Everyone likes a good ghost story. One of the best known around Hampshire County WV. But the legend isn’t the real story. The real tale is something more tragic. Several people lost their lives instead of just one. Let’s take a look at the legend as it is today.
Legend says that the Jail was built in the late 1700s. The brick residence of the sheriff is attached to the stone jail. Folklore relates that in the late 1800s a sheriff was shot to death by a gang of bandits on the staircase leading between the jail and the attached brick building, which was the jailer’s family home. He was shot at the top of the stairs, and, just like what often happens in the movies, he then fell down to the bottom. Witnesses say the sound of the sheriff’s body falling down the stairs can be heard in the night.
The Real Story
The real story is more shocking than the legend. The murder did not occur in the 1800’s but was perpetrated in 1929. Additionally, it wasn’t a gang of bandits as stated in the legend, but one man-Walter Crabtree. Below is an excerpt from the Hampshire Review Newspaper article detailing the events that unfolded.
Justice of the Peace Carter Inskeep and Jailer Ben Miller were shot and killed by Walter Crabtree who had been arrested for drunkenness several days earlier. After his arrest the man created a list of city officials and citizens who he intended to kill, including Jailer Miller and Justice Inskeep. After murdering one citizen and wounding several others, including a 6-year-old girl, the man went to Justice Inskeep's home and knocked on the door. When Justice Inskeep answered the door, he was fatally shot. The man then went to the county jail and summoned Jailer Miller from his quarters and killed him. The man returned home, where he was arrested a short time later by the county sheriff and a state patrolman. He was cleaning his gun at the time of his arrest. The suspect was tried and convicted of Justice Inskeep's murder and sentenced to death. He was executed on May 9, 1930. He was the first person ever sentenced to death and executed in Hampshire County.
Walter Crabtree was a man addicted to alcohol. He had been arrested on numerous occasions for possession of liquor. Remember, this was during prohibition so even having alcohol was illegal. These arrests manifested in his mind a vendetta against local law enforcement. Mr. Crabtree had recently been released from a 6 month incarceration at the jail for alcohol possession. According to a Barrier Miner newspaper article form December 20,1929, Mr. Crabtree had a death list of persons whom he wished to kill. Below is the transcription of that article.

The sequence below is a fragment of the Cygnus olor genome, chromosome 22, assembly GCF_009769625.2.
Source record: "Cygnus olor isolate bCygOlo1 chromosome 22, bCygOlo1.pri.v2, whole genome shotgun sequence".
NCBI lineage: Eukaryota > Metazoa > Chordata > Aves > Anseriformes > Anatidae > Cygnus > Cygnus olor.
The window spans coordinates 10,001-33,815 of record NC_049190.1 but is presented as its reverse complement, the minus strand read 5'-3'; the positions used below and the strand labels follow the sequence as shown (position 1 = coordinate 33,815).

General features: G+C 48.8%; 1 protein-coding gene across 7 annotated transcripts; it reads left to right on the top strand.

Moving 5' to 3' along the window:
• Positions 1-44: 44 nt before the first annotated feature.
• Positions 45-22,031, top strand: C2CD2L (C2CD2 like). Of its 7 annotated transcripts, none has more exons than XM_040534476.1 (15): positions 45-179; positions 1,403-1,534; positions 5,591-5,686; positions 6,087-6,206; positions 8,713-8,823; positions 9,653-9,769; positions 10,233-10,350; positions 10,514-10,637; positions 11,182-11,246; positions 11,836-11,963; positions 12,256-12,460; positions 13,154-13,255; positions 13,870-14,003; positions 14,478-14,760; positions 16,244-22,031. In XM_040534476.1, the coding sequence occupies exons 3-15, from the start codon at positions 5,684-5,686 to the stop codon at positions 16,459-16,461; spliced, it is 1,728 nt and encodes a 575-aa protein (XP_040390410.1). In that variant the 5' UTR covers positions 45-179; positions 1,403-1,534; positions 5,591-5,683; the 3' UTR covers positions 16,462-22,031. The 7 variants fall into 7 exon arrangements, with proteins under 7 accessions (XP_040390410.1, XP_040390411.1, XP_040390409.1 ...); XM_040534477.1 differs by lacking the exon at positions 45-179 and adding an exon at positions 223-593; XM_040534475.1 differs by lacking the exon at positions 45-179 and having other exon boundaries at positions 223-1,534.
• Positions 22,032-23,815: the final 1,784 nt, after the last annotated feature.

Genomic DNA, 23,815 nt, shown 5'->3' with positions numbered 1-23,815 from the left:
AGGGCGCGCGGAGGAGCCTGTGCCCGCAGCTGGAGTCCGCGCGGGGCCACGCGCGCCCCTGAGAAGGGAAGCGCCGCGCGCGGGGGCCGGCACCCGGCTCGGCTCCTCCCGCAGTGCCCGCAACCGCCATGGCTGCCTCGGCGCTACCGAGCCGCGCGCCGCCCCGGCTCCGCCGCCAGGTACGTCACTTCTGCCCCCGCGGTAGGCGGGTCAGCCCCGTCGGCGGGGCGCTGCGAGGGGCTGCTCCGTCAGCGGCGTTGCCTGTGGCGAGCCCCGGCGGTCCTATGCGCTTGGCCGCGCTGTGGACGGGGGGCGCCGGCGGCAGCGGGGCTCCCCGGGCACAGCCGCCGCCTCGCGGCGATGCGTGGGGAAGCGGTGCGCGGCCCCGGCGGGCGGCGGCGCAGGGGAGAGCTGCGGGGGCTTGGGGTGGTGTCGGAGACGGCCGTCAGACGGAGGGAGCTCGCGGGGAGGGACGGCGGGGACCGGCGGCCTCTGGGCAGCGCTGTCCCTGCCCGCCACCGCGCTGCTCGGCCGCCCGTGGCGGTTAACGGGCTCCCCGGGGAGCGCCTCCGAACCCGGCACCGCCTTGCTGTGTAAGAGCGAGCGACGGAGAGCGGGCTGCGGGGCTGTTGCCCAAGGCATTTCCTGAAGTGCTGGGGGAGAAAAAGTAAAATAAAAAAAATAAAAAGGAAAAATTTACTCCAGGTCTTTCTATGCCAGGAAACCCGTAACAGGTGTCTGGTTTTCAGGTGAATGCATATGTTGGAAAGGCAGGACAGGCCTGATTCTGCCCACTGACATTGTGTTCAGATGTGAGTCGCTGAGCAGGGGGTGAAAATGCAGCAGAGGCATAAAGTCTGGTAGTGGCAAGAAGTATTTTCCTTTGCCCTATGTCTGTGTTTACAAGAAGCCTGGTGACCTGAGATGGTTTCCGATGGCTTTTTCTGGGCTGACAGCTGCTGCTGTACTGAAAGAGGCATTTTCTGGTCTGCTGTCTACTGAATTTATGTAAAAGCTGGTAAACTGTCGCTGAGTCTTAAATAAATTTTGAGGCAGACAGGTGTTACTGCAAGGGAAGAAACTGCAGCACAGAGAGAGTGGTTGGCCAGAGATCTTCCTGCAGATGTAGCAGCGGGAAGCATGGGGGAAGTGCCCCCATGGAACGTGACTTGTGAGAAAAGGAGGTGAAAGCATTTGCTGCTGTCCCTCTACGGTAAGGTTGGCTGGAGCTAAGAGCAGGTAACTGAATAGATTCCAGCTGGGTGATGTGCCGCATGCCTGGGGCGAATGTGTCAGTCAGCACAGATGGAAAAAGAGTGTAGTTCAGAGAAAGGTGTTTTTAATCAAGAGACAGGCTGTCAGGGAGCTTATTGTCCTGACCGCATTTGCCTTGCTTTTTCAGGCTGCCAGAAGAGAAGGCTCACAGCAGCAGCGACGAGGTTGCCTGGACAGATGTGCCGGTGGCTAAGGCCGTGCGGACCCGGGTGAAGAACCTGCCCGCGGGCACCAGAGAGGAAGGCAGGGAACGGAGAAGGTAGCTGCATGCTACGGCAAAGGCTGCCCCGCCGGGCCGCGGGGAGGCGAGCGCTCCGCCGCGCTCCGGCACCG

Romney (West Virginia), Dec. 18.
Walter Crabtree developed such a grouch against the authorities who had several times arrested him that, he made up a list of six persons whom he intended to wipe out. He then, went on the warpath with a shotgun. Before he was overpowered and captured, he had called at three houses, killing one man at each place, and carefully crossing his name off the list as he disposed of them. The first victim was Henry Inskeep, Justice of the Peace, the next a jailer, and the third Asa Walford. The jailer, Ben Miller is reported as having been decapitated from the shotgun blast.
Mr. Crabtree, not being in his correct frame of mind also shot and wounded three citizens. One of these was a young old girl. Although town sentiment against the man ran high, the town did not exact mob justice. Upon his arrest, he was taken to the next county for safekeeping and then promptly sent to Moundsville Penitentiary.
Walter Crabtree was sentenced to death for his murder spree. He was incarcerated at Moundsville Penitentiary for only a few months. The institution was under a new warden by the name of AC Scroggins. In May 1930, Walter Crabtree was hanged for the triple homicide of Inskeep, Miller, and Wolford. His execution was carried out before 52 witnesses including law enforcement and journalists. Lest it be forgotten, Mr. Crabtree, though a murderer, had a family and his family suffered as surly as others. Below is a transcript of a letter sent to the warden.
“We, Hazel Sandes nee Crabtree, Edith Crabtree and S. D. Crabtree, the sister, mother and father of Walter Crabtree who you have confined in the penitentiary and sentenced to be hanged on May 9, 1930, do hereby request and desire, in case the death penalty be inflicted that the body of the said Walter Crabtree be returned to us at Romney, W. Va., for burial.”
Not only was Mr. Crabtree’s execution the first under the regime of Scroggins, but it was also the last public execution at Moundsville. Walter Crabtree was returned home and interred in Indian Mound Cemetery. The grave toady remains unmarked.
Both former inmates of the Old Hampshire County Jail and those who lived in the adjacent sheriffs home have reported ghostly activity. The majority of reports center around strange noises throughout the jail and home. Some even claim to hear the body of Mr. Miller falling to the floor after his murder.
May the souls of all those who died in this tragedy find peace in the afterlife.
**We at Traditional Legends do not condone conducting paranormal investigations in the cemetery. Please be respectful of the deceased and do not attempt.
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